Heated Clothes Rack vs Dehumidifier Electricity Running Costs & Room Heating Efficiency of Desiccant Dehumidifiers

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Continuing my obsessive posting about the cost-of-living crisis, I have been looking into the benefits of using a desiccant dehumidifier over a heated clothes rack for drying clothes.

Yesterday, I reviewed the Dry:Soon 3-Tier Heated Airer. It is about the best-heated clothes airer/rack on the market, but it is out of stock, and I am not quite as impressed with it as all the glowing reviews you see online.

A common recommendation for drying clothes is to use a desiccant dehumidifier and placing it in a small room or using a clothes rack that’s covered up with a sheet.

Desiccant Dehumidifiers vs Compressor Dehumidifiers

Desiccant dehumidifiers use quite a lot of electricity compared to compressor dehumidifiers such as the Ebac 3850e. This is because they remove water by natural absorption. They then use an electrical heater to continuously regenerate the adsorbent material (dry it out).

There are some arguments against this type of dehumidifier. Because it will continuously extract moisture, it then draws it in from outside, making them inefficient to run. It is claimed that they will remove around three times more moisture than is required for an average British home with four occupants.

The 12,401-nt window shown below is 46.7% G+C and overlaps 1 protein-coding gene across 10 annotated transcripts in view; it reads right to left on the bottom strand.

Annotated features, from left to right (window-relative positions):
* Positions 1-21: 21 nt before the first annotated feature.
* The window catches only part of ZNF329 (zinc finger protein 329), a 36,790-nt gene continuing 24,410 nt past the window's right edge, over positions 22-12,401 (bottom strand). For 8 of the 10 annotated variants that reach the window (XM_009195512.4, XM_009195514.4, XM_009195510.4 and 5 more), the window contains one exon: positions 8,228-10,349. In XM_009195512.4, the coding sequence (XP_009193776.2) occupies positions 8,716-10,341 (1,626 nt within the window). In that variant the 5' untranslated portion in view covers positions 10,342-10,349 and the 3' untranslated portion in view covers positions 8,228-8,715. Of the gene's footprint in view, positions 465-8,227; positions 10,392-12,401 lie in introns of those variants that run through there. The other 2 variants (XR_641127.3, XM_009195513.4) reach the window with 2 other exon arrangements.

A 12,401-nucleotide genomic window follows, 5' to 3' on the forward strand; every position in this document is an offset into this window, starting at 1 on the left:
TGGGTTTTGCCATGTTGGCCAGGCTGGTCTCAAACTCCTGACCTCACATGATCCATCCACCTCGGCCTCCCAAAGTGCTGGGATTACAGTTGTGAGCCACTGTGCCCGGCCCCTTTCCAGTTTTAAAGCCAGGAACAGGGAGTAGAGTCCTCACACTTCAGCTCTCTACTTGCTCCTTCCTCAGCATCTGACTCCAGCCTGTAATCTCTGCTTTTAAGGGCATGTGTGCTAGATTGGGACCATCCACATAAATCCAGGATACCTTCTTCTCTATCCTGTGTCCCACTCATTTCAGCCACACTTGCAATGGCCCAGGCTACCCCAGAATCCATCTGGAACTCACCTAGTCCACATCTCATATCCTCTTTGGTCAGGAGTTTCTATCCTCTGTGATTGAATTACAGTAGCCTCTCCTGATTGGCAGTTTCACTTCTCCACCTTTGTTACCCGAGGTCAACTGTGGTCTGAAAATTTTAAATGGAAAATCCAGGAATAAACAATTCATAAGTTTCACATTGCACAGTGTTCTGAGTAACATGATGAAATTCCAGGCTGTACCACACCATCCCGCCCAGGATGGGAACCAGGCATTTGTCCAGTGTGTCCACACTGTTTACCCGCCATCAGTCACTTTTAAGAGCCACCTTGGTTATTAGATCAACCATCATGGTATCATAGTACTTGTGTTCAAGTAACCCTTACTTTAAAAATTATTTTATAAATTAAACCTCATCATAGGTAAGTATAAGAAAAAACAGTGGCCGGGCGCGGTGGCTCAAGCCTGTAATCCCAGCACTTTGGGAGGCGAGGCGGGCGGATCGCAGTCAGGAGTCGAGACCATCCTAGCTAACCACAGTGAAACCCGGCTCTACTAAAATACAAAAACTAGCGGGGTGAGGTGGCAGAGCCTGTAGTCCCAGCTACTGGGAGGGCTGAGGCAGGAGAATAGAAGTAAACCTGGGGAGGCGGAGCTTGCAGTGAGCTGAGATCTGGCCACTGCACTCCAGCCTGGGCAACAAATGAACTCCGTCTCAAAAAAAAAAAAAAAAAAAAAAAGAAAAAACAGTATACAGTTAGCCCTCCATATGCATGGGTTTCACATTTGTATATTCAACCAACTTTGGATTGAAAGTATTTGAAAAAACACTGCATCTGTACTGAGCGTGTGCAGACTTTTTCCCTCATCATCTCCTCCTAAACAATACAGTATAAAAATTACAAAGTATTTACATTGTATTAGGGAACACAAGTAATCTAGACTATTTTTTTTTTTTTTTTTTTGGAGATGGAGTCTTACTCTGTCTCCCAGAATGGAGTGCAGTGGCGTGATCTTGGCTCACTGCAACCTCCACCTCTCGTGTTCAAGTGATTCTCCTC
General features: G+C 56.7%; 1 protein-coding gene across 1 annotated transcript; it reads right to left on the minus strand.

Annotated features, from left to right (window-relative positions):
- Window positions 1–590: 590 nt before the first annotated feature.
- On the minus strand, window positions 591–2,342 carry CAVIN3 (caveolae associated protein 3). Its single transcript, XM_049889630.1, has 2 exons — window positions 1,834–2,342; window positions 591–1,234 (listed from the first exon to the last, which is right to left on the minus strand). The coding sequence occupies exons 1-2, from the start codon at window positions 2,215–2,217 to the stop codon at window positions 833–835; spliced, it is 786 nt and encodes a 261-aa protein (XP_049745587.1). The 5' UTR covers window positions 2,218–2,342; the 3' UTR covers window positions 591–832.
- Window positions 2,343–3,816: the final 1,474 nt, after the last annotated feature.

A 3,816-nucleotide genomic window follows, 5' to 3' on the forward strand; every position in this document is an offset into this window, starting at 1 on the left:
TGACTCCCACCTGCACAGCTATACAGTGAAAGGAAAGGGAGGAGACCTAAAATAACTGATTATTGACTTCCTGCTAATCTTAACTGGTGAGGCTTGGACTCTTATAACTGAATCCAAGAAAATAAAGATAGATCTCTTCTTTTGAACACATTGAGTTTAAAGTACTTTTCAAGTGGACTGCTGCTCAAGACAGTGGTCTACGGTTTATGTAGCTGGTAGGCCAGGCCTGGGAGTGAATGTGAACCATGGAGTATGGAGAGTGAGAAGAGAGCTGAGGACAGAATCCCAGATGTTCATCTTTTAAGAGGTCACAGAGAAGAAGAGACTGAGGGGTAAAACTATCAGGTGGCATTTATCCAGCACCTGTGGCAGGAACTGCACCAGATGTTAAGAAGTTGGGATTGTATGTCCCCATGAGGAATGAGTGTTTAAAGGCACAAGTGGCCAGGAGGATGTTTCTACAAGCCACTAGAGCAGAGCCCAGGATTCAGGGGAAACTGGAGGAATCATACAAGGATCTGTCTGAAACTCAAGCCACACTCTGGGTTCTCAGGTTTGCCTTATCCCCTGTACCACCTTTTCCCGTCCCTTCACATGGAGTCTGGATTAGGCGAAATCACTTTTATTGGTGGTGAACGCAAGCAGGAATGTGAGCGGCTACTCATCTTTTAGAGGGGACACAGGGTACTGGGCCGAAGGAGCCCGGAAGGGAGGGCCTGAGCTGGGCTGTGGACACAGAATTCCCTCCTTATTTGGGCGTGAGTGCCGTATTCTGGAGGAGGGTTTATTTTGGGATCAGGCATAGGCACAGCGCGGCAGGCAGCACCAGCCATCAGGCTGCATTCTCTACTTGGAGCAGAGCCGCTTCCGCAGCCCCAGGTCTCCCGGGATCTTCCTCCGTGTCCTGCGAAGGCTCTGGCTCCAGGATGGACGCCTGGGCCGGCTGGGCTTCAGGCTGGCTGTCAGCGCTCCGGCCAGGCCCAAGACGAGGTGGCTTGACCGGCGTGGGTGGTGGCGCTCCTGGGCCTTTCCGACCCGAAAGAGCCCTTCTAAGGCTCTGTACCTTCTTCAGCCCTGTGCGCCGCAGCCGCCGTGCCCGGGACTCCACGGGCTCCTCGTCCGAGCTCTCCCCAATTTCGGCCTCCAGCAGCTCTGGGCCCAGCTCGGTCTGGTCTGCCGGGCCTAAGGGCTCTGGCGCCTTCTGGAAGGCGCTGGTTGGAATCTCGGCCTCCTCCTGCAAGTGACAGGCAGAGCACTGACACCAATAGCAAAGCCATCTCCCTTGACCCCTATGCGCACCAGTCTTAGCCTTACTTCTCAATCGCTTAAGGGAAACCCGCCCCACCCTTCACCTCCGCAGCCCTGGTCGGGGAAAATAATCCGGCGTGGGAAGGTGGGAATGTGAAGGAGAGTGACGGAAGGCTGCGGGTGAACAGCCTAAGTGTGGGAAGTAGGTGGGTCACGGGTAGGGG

However, in this scenario, they should work well.

Advantages of a Desiccant Dehumidifiers vs Heated Clothes Airer / Rack

A desiccant dehumidifier will extract water from the air and expel heat while it regenerates the adsorbent material. They can expel quite a lot of heat, so when used in a small room or under a covered rack, they can warm the surrounding air quite a lot. The amount of heat the desiccant dehumidifier is why it is advantageous over a compressor for clothes drying and room warming.

This warm, low, humidity air should, in theory, dry your clothes quite quickly.

The additional benefit is that it will lower the humidity in your home too. Whereas a clothes rack will increase the humidity. High humidity in a cold climate can lead to condensation and mould problems.

Heating Efficiency of Desiccant Dehumidifiers

One of the interesting things about desiccant dehumidifiers is that they are very efficient as a heater. With a COP (Coefficient Of Performance) of around 1.25-1.5 they are not as efficient compared to a dedicated air source heat pump, which might have a COP rating of 2.5-4. But they are more efficient than electrical heaters, which have a COP of 1. Basically, an oil radiator will give off 1kW of heat for 1kW of electricity.

Using a desiccant dehumidifier in a room for heating isn’t an ideal solution. You don’t want to bring the humidity down too low, and they will normally shut off at a certain humidity.